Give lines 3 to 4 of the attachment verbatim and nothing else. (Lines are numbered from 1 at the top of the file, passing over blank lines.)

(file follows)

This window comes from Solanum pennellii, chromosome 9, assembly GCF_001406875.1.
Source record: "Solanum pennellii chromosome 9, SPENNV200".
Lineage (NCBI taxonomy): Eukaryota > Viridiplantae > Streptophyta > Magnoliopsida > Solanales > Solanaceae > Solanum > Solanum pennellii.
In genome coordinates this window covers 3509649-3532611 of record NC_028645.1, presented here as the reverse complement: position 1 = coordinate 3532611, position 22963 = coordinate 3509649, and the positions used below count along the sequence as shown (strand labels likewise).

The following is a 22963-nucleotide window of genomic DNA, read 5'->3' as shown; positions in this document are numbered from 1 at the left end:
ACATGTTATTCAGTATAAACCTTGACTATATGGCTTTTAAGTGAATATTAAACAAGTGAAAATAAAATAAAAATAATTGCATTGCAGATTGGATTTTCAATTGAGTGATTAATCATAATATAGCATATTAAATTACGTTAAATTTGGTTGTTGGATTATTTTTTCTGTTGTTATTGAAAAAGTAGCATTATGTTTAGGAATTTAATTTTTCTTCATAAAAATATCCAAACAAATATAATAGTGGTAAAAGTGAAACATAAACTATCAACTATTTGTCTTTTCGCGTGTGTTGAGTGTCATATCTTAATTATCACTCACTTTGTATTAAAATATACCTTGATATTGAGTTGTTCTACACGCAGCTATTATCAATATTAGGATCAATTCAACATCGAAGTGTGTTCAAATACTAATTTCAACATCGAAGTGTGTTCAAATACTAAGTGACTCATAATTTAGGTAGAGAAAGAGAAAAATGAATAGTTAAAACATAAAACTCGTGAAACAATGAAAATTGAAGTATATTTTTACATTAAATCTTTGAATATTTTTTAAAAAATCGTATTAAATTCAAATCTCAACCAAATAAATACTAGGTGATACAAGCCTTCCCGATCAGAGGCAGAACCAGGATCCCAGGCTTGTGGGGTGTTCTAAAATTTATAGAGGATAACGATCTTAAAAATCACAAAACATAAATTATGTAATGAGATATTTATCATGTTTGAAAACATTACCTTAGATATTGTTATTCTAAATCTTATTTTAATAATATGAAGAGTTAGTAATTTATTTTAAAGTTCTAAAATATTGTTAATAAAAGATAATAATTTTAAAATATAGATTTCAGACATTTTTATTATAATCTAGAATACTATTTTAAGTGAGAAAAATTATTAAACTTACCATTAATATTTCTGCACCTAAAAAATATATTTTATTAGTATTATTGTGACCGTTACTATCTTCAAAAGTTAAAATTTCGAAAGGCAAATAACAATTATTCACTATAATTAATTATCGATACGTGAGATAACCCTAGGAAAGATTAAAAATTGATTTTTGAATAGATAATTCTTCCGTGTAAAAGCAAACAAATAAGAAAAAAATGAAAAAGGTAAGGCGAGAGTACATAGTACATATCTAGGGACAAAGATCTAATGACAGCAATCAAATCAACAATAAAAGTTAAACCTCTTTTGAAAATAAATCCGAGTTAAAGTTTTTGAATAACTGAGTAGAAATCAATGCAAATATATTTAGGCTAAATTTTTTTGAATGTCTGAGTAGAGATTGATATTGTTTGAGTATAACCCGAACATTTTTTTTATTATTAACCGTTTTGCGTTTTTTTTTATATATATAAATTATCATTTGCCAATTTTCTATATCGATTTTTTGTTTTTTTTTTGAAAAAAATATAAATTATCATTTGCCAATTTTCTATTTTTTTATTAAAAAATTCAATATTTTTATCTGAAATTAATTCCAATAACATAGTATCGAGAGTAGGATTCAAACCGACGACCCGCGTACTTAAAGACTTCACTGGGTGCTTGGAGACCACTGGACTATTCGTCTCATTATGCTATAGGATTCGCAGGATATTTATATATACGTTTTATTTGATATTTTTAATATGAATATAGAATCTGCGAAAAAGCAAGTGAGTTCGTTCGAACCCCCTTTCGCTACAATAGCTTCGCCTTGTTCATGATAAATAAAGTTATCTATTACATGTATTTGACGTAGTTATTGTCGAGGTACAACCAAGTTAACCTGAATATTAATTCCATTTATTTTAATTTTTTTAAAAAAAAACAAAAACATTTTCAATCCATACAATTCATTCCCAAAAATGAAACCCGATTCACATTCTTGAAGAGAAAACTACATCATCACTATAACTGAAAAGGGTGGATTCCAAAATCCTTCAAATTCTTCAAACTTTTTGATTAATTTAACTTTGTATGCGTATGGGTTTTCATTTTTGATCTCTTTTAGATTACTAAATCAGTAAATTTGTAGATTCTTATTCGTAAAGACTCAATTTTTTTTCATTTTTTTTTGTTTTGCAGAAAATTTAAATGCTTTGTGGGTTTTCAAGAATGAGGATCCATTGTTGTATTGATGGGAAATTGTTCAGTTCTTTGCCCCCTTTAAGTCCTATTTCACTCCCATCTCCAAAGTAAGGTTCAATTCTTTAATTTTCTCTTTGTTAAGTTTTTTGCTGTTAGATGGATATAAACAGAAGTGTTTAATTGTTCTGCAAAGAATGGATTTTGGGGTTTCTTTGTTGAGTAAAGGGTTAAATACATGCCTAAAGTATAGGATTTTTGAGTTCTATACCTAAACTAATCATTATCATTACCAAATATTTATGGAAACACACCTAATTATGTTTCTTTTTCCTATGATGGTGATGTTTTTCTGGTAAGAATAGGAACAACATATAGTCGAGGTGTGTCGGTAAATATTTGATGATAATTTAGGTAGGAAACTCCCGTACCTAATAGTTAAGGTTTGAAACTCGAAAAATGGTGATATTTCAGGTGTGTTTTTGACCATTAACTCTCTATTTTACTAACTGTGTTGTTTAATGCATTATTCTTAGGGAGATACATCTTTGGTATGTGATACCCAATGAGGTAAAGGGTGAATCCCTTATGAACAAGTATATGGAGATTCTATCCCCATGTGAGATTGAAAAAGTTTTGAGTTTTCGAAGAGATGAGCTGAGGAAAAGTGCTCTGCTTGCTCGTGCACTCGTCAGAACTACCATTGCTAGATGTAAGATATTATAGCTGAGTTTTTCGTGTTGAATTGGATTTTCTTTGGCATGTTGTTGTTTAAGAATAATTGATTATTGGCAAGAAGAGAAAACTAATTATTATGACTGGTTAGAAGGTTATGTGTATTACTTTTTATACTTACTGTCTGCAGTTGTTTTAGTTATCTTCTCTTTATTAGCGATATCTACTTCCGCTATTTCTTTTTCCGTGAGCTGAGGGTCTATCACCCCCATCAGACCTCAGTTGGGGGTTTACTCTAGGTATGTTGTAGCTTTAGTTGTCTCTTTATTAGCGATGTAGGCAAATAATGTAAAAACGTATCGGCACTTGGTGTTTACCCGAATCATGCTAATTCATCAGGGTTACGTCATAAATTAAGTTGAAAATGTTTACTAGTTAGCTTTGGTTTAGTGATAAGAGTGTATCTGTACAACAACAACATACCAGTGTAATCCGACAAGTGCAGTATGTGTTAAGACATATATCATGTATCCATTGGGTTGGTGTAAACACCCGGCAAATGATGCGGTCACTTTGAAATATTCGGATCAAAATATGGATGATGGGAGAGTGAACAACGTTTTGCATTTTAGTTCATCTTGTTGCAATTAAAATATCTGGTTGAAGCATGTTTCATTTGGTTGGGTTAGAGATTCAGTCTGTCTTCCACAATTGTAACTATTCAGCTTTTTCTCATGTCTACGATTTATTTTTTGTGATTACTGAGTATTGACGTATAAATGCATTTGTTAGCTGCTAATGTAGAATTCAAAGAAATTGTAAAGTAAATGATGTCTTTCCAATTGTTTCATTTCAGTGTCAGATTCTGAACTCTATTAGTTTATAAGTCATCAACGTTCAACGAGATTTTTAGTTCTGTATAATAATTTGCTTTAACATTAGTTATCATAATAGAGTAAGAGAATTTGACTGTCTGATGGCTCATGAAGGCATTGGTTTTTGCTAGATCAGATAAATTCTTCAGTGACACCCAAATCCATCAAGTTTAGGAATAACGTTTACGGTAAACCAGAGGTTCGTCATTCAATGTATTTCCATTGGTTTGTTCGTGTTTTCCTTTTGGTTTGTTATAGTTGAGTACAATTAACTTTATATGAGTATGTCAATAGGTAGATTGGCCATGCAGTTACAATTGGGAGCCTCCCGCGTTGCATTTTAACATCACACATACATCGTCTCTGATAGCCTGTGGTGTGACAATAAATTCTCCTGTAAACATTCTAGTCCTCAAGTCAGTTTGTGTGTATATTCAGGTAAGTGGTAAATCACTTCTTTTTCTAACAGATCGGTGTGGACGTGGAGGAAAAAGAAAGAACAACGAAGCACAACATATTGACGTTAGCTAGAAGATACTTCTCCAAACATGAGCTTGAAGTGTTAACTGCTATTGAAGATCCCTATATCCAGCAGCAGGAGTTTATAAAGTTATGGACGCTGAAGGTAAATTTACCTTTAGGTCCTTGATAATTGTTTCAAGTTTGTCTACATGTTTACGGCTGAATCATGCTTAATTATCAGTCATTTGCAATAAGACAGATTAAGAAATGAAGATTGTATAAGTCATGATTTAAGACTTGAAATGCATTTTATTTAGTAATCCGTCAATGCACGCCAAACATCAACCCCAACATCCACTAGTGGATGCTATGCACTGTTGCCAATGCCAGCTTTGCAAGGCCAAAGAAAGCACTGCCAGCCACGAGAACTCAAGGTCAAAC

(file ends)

Lineage (NCBI taxonomy): Eukaryota > Viridiplantae > Streptophyta > Magnoliopsida > Solanales > Solanaceae > Solanum > Solanum pennellii.
In genome coordinates this window covers 3509649-3532611 of record NC_028645.1, presented here as the reverse complement: position 1 = coordinate 3532611, position 22963 = coordinate 3509649, and the positions used below count along the sequence as shown (strand labels likewise).